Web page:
But wait, it’s not all black and white - decentralization has shades too! In fact, although you might not realize it, our society already employs some degree of decentralized services.
Let’s take the government for example: you have a legislative branch in Congress, an executive branch in the president and his cohorts, and a judicial branch in the Supreme Court. Which one rules over the others? Just as in rock, paper, scissors, there is a series of checks and balances. These checks and balances help to ensure that no individual branch can accumulate enough power to rule over the people in tyrannical fashion - essentially the IRL version of preventing a 51% attack.
We have looked deeply into the foundation of systems founded on centralization, decentralization, and some form of a hybrid (a decentralized system with centralized actors). Now it is time for an experiment:
Let’s try to stress-test each system by performing attacks in a theoretical scenario. Imagine that a group of attackers intend to take a system to its knees.
First off, let’s set the scope of their attack: they want to tamper with data. If they can compromise the integrity of otherwise trustworthy data that is used to decide important matters, the attackers will be able to decimate any organization which relies on that data for decision making.
In a centralized system, trusted parties act as validators by giving their word that data is to be trusted, providing a pre-established list of rules for participants to follow, and laying out punishments in the event the rules are broken - only so as to ensure the safe operation of the system and to protect its participants, of course (lol).
Anyway, the aforementioned attack would surely be crafted around the weaknesses of one or a few trusted validators. For example, the attackers could bribe or blackmail them, which has happened an awful lot in recent geopolitical history. Once attackers get a foothold in a centralized system, it becomes very easy to tamper with data and rig the system to their advantage.
So as you can see, a centralized system is only as resilient as the weakest member of its trusted party. To me, this isn’t good enough to sleep tight.
So what about soft decentralization then? It’s far more resilient, but still has the same issue: if attackers understand the particular system of checks and balances, they can compromise trusted parties and convince them to collude. In the case of the United States government, 2 out of 3 is enough to do the job.
Here’s the bottom line: these entities, balanced as they may be, are still composed of and ruled by humans, and therefore remain vulnerable to human weaknesses.
Now, let’s examine a fully decentralized system. As you might have guessed by the arguments presented above, decentralization fixes what is an otherwise unfixable problem. Bribery and blackmail are not effective, and government bans only strengthen a decentralized system by conferring attention to its competitive advantages. Bitcoin miners, for example, always have the monetary incentive to behave as good actors, and if attackers were to spend enough money to compromise the majority of nodes and tamper with data, the entire system would become worthless and useless.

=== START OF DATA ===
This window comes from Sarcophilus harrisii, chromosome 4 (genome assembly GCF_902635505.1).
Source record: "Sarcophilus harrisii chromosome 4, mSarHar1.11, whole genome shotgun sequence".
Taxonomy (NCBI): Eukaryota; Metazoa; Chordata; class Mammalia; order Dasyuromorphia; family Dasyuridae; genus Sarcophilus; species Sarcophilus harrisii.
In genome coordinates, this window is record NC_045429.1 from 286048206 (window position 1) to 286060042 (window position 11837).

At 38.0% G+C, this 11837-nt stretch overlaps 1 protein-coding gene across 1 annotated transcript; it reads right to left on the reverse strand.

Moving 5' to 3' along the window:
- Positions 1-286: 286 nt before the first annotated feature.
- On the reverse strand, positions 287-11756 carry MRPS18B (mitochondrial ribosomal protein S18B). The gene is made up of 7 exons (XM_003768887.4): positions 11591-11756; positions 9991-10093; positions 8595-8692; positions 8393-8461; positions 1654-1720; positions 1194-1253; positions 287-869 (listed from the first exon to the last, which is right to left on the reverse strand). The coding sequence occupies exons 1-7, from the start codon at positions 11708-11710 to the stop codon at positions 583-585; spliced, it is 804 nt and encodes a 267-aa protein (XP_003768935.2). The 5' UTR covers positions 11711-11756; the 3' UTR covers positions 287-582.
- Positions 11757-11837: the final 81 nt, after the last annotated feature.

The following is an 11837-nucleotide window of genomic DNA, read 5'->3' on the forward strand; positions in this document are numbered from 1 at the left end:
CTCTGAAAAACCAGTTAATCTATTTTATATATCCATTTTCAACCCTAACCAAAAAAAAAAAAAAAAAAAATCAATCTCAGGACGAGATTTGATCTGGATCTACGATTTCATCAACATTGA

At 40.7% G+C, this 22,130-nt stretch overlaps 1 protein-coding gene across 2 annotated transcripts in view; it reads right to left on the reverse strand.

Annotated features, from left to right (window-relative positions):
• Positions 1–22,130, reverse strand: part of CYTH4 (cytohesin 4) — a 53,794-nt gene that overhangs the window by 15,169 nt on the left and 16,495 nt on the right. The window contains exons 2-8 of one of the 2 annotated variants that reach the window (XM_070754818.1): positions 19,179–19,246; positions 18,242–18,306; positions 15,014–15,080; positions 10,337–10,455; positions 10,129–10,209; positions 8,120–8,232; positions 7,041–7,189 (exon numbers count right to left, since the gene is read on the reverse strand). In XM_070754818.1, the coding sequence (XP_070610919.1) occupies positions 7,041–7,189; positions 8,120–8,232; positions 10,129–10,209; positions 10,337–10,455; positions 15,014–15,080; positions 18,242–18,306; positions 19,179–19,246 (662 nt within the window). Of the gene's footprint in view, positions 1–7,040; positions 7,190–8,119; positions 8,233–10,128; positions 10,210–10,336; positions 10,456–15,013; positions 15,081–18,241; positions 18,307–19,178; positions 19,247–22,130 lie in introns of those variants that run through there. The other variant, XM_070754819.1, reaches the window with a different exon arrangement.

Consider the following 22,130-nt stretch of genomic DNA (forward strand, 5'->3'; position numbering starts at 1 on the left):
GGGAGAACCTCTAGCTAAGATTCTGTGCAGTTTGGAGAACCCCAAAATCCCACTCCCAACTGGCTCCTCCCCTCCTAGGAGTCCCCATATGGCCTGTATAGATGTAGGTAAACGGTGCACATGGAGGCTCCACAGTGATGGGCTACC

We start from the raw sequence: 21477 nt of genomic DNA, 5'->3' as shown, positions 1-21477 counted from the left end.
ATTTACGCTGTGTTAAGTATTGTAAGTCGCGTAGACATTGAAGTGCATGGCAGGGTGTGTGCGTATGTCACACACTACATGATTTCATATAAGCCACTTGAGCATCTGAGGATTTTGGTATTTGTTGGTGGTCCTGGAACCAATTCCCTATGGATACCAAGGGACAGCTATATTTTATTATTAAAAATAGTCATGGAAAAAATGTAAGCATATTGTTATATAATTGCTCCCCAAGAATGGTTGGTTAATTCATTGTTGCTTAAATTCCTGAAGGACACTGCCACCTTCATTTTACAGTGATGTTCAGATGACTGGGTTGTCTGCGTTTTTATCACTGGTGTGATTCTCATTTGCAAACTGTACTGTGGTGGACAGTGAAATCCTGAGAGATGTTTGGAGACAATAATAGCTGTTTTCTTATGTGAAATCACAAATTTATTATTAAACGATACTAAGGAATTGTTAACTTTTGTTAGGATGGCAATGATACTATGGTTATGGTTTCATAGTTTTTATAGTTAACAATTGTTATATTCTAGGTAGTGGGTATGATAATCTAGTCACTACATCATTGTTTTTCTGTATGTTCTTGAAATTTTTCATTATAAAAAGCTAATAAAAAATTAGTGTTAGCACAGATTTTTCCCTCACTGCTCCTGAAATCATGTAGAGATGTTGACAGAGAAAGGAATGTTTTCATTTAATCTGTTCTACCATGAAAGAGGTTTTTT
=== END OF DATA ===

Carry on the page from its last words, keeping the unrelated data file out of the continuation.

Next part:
In a decentralized system, you don’t have to trust anyone, and you can participate in the network freely; but there’s one major advantage that does not receive the attention it deserves: censorship-resistance.
This is not to say that you can make derogatory remarks about China’s president without consequences; it just means that there’s no way (again, it’s based on math, not a promise from a third party) to selectively deny access to the network because there is no single person or entity that can be bribed or blackmailed. For every miner willing to accept a bribe, there will be several unwilling miners.
BUT, BUT, BUT - we must continue to stick to the facts. And on that note, where we now stand regarding cryptography is concerning, to say the least. We are actually regressing and reinstating problems that created the need for blockchain architecture in the first place.
Bitcoin’s Lightning Network is a perfect example. Sure, people want BTC, and they want to make transactions quickly and cheaply. But here’s the thing: expensive and inefficient mining processes are exactly what makes the network secure in the first place. If you aren’t going to leverage the system’s advantage of decentralization, you might as well revert back to servers with simple nodes - they’re even cheaper and more efficient than Lightning.